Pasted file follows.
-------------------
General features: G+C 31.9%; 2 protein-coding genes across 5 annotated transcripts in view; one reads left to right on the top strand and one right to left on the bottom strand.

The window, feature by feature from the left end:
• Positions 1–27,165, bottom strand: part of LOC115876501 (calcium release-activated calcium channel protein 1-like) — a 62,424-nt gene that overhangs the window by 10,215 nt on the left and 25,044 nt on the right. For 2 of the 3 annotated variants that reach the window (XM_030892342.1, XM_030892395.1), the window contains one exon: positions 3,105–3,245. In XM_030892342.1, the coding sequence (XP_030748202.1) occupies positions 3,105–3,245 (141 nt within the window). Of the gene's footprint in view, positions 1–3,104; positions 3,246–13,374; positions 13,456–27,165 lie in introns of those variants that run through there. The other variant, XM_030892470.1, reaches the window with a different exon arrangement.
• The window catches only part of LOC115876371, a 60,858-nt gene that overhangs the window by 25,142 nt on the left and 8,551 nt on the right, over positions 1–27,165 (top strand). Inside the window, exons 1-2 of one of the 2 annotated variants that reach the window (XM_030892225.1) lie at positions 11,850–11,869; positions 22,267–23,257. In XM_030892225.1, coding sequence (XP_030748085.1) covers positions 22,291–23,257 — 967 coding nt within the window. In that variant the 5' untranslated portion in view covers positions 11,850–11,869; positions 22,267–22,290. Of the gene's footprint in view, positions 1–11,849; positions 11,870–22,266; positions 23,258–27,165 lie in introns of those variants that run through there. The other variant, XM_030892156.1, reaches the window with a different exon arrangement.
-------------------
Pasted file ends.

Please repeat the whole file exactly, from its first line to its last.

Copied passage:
General features: G+C 31.9%; 2 protein-coding genes across 5 annotated transcripts in view; one reads left to right on the top strand and one right to left on the bottom strand.

The window, feature by feature from the left end:
• Positions 1–27,165, bottom strand: part of LOC115876501 (calcium release-activated calcium channel protein 1-like) — a 62,424-nt gene that overhangs the window by 10,215 nt on the left and 25,044 nt on the right. For 2 of the 3 annotated variants that reach the window (XM_030892342.1, XM_030892395.1), the window contains one exon: positions 3,105–3,245. In XM_030892342.1, the coding sequence (XP_030748202.1) occupies positions 3,105–3,245 (141 nt within the window). Of the gene's footprint in view, positions 1–3,104; positions 3,246–13,374; positions 13,456–27,165 lie in introns of those variants that run through there. The other variant, XM_030892470.1, reaches the window with a different exon arrangement.
• The window catches only part of LOC115876371, a 60,858-nt gene that overhangs the window by 25,142 nt on the left and 8,551 nt on the right, over positions 1–27,165 (top strand). Inside the window, exons 1-2 of one of the 2 annotated variants that reach the window (XM_030892225.1) lie at positions 11,850–11,869; positions 22,267–23,257. In XM_030892225.1, coding sequence (XP_030748085.1) covers positions 22,291–23,257 — 967 coding nt within the window. In that variant the 5' untranslated portion in view covers positions 11,850–11,869; positions 22,267–22,290. Of the gene's footprint in view, positions 1–11,849; positions 11,870–22,266; positions 23,258–27,165 lie in introns of those variants that run through there. The other variant, XM_030892156.1, reaches the window with a different exon arrangement.